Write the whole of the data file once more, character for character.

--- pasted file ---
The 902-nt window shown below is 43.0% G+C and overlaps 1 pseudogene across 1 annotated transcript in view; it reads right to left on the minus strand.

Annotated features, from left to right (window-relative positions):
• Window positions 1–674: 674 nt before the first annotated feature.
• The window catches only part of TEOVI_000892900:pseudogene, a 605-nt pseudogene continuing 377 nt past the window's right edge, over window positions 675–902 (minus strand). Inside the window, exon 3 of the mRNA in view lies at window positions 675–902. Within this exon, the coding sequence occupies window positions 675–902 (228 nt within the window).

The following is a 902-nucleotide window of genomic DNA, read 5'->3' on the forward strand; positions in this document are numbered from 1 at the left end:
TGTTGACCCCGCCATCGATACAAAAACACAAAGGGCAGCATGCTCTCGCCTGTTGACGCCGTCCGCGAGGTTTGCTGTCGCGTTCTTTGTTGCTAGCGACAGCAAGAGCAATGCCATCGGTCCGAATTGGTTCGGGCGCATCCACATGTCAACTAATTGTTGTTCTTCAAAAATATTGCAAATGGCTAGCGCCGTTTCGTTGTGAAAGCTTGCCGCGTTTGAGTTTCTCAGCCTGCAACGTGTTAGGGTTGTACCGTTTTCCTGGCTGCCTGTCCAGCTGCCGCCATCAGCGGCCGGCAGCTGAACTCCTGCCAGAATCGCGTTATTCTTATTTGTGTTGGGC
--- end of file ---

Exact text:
The 902-nt window shown below is 43.0% G+C and overlaps 1 pseudogene across 1 annotated transcript in view; it reads right to left on the minus strand.

Annotated features, from left to right (window-relative positions):
• Window positions 1–674: 674 nt before the first annotated feature.
• The window catches only part of TEOVI_000892900:pseudogene, a 605-nt pseudogene continuing 377 nt past the window's right edge, over window positions 675–902 (minus strand). Inside the window, exon 3 of the mRNA in view lies at window positions 675–902. Within this exon, the coding sequence occupies window positions 675–902 (228 nt within the window).

The following is a 902-nucleotide window of genomic DNA, read 5'->3' on the forward strand; positions in this document are numbered from 1 at the left end:
TGTTGACCCCGCCATCGATACAAAAACACAAAGGGCAGCATGCTCTCGCCTGTTGACGCCGTCCGCGAGGTTTGCTGTCGCGTTCTTTGTTGCTAGCGACAGCAAGAGCAATGCCATCGGTCCGAATTGGTTCGGGCGCATCCACATGTCAACTAATTGTTGTTCTTCAAAAATATTGCAAATGGCTAGCGCCGTTTCGTTGTGAAAGCTTGCCGCGTTTGAGTTTCTCAGCCTGCAACGTGTTAGGGTTGTACCGTTTTCCTGGCTGCCTGTCCAGCTGCCGCCATCAGCGGCCGGCAGCTGAACTCCTGCCAGAATCGCGTTATTCTTATTTGTGTTGGGC